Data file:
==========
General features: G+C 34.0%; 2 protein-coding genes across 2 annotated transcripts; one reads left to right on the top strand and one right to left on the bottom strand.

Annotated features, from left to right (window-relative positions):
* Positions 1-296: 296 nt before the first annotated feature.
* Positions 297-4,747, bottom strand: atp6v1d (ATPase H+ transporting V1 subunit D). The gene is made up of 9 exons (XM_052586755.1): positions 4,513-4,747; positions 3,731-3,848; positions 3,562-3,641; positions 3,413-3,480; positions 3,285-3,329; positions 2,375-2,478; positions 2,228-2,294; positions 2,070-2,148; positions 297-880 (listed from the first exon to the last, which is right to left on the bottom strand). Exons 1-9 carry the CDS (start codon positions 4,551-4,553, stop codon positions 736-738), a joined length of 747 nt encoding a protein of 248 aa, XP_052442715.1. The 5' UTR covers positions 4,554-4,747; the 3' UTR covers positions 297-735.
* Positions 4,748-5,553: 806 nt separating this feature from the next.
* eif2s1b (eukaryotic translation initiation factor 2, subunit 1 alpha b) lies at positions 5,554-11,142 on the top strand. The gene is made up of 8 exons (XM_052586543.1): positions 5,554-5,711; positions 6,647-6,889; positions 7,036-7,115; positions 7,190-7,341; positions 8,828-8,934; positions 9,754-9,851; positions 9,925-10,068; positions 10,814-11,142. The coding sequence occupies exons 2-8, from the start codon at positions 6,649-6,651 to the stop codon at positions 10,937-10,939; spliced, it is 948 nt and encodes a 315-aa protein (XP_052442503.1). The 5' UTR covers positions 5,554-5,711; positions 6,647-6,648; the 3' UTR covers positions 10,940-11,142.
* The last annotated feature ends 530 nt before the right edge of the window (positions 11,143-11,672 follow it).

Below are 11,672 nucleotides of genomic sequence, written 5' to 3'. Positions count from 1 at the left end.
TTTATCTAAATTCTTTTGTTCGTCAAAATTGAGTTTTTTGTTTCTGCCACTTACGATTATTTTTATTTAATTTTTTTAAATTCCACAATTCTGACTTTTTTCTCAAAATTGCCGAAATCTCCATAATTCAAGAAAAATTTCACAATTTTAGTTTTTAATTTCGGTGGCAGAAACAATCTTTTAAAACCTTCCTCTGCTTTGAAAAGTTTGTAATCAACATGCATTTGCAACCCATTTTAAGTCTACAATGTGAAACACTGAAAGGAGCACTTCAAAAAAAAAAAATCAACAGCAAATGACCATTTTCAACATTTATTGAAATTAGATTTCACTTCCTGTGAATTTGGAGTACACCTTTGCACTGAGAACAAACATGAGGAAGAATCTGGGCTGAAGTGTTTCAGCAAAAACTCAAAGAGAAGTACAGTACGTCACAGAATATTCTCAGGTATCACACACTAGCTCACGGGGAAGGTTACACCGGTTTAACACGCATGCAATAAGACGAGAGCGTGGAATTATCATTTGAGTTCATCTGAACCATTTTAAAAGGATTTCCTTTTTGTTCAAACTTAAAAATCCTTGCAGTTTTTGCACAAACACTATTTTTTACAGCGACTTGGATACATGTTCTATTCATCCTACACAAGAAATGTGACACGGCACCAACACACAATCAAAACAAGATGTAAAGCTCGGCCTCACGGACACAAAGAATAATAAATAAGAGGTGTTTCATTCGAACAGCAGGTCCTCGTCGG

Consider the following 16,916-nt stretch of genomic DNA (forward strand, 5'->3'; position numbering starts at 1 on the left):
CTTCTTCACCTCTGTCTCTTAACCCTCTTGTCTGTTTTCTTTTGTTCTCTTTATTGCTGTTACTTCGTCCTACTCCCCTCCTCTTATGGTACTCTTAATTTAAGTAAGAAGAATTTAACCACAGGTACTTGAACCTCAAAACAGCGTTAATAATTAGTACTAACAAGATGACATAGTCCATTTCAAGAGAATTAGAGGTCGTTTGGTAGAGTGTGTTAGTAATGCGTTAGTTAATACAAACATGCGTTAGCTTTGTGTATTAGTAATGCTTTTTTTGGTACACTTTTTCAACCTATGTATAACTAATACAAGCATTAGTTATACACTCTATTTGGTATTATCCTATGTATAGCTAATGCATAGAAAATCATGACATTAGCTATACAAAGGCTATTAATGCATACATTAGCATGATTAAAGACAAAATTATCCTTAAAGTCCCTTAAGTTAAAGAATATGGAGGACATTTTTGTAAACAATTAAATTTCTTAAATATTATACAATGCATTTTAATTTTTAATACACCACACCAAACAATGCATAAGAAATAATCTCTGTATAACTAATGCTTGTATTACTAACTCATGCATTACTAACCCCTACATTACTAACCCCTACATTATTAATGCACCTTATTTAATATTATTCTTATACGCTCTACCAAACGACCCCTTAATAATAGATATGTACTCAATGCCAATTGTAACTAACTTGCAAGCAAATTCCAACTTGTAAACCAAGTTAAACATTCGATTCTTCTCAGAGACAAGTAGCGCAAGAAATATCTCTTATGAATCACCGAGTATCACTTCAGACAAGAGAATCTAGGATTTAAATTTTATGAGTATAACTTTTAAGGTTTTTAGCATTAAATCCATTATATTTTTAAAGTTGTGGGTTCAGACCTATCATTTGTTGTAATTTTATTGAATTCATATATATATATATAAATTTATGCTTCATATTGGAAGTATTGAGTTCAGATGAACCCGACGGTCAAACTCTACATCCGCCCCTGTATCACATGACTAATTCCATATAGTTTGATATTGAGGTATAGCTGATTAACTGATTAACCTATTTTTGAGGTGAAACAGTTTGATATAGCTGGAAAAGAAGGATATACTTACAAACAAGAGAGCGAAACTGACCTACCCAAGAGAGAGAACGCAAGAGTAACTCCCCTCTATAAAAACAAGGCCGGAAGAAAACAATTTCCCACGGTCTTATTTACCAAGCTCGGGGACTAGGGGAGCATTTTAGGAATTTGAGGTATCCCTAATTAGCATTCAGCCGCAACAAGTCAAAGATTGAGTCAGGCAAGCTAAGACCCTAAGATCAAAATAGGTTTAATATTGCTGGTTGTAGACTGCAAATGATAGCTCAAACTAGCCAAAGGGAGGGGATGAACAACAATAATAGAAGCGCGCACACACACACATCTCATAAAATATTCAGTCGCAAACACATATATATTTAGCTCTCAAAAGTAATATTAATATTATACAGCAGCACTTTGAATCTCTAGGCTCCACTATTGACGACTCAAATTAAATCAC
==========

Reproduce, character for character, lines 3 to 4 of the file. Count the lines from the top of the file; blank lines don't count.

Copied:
* Positions 1-296: 296 nt before the first annotated feature.
* Positions 297-4,747, bottom strand: atp6v1d (ATPase H+ transporting V1 subunit D). The gene is made up of 9 exons (XM_052586755.1): positions 4,513-4,747; positions 3,731-3,848; positions 3,562-3,641; positions 3,413-3,480; positions 3,285-3,329; positions 2,375-2,478; positions 2,228-2,294; positions 2,070-2,148; positions 297-880 (listed from the first exon to the last, which is right to left on the bottom strand). Exons 1-9 carry the CDS (start codon positions 4,551-4,553, stop codon positions 736-738), a joined length of 747 nt encoding a protein of 248 aa, XP_052442715.1. The 5' UTR covers positions 4,554-4,747; the 3' UTR covers positions 297-735.